Exceptions are fun… After a little bit of digging, I found that this was due to a circular dependency. The way I designed my dependencies with MEF was as follows:

  1. My custom behavior adds the main view to the main region.
  2. My main view asks for a view model.
  3. The view model asks for a BreadcrumbService (so that it can easily bind navigation commands).
  4. When the BreadcrumbService is constructed, if it has no breadcrumbs (true) it tries to add one for the main view.
So in step 4, MEF works with Prism to import the exported main view and add it to our main region. The problem is that MEF hasn’t yet finished constructing (and therefore, exporting) that view from step 1 due to the circular dependency.

One (acceptable) Solution: Be Lazy

After some quick Googling for the above exception I found a quick workaround. In my ImportingConstructor for my MainViewModel, I could declare the BreadcrumbService to be Lazy. The basic idea of Lazy is that the requested object will not be initialized until it is needed (more information here). The BreadcrumbService is not actually being used in the constructor of my MainViewModel, instead I am just creating a command for the view to bind to so that certain buttons can navigate to a different portion of the application. So instead of asking MEF to initialize the BreadcrumbService in the constructor of my MainViewModel, .NET will tell MEF to wait until someone presses that button to then initialize the BreadcrumbService (if it hasn’t already been initialized):

Now it works! But is there a price for this ‘lazy’ initialization?

Another Solution: Improve the Design?

After another few hours of coding, I went back to the Lazy solution and didn’t like what I had done. There was a code-smell somewhere and it stunk. Why did I even have this circular dependency? Was it due to bad design? Initially, I thought so…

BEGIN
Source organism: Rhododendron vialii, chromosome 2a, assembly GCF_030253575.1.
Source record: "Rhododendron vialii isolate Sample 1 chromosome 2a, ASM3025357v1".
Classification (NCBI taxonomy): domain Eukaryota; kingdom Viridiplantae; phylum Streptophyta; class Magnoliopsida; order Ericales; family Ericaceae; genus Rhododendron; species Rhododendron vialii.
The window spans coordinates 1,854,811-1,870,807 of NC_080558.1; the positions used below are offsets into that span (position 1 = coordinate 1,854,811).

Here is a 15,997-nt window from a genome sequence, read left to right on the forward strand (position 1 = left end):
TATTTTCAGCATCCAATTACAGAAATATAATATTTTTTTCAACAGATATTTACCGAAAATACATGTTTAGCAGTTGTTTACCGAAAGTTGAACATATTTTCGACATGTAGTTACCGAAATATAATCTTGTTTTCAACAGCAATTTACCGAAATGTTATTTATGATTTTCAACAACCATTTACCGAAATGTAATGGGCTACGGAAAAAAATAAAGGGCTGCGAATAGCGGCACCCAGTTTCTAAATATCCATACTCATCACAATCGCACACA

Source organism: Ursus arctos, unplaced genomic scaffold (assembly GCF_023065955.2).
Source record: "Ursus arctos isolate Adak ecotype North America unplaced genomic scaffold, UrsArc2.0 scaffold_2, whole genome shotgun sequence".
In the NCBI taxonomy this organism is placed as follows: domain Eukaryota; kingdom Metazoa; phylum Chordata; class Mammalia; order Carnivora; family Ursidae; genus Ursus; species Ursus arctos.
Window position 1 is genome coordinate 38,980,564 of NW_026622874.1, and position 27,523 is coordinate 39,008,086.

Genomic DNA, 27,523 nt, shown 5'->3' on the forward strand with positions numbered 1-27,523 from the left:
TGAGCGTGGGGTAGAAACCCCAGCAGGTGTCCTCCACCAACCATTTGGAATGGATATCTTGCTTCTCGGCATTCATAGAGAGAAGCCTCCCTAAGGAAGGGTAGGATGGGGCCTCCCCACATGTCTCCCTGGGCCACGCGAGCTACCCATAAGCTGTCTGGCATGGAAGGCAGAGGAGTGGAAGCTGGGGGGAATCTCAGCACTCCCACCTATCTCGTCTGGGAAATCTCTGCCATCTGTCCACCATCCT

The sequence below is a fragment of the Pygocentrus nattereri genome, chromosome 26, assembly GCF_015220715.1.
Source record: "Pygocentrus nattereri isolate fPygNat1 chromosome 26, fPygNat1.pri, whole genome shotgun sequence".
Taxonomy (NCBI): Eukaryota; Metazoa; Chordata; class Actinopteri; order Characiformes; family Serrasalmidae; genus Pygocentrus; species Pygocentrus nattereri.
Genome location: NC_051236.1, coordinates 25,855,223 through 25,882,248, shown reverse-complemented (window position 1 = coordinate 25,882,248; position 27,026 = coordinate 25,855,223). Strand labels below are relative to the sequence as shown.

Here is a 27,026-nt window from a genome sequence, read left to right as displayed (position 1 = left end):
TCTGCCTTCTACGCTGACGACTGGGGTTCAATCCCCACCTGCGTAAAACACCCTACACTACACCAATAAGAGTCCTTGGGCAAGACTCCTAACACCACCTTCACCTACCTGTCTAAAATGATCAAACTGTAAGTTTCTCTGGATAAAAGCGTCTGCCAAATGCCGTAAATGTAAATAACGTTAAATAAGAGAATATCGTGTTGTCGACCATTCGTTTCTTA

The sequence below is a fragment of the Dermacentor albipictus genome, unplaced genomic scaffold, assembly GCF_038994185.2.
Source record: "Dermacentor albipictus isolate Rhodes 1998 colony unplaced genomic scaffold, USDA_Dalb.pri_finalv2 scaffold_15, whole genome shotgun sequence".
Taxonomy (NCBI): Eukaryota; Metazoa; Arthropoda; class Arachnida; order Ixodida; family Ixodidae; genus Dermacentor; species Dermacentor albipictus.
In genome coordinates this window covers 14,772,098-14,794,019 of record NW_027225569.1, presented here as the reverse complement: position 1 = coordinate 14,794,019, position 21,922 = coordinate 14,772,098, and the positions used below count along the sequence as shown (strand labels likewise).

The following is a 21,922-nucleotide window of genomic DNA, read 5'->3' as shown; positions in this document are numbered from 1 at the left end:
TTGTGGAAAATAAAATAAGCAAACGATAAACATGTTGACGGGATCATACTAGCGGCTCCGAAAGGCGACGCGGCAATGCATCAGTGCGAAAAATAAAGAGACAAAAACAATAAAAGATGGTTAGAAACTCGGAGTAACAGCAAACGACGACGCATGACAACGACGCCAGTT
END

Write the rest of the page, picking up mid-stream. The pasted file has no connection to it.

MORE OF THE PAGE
The custom behavior that I defined very early on sort of threw things off. If I took it out of the picture (or better yet, integrated its concepts into the breadcrumb) then there would be no problem, right? The application would start by adding the BreadcrumbView and MEF would get all the way to adding the MainView (because the breadcrumb wants at least one element – the main view). But since the MainView needed the view model, which needed a BreadcrumbService, I ran into the same problem.

Turns out that Lazy was necessary in this instance. After some refactoring I ended up all the way back where I started. I’m sure that all the developers out there know how that feels…

I was told by many professors in school that the best programmers are the lazy ones… Ha! I learned that Lazy isn’t all bad, and that maybe it is needed sometimes. I’m sure that the design could be changed so that there is no longer a circular dependency, but I haven’t spent too much time thinking about it yet.

As always, thanks for the read! Any thoughts about how the design could be improved?

Posted in Professional Tagged with: , , , , ,
2 comments on “When to use ‘Lazy’ programming with circular dependencies in MEF
  1. Justin says:

    Thanks a ton for this. This was the most helpful solution I was able to find regarding my issue! Props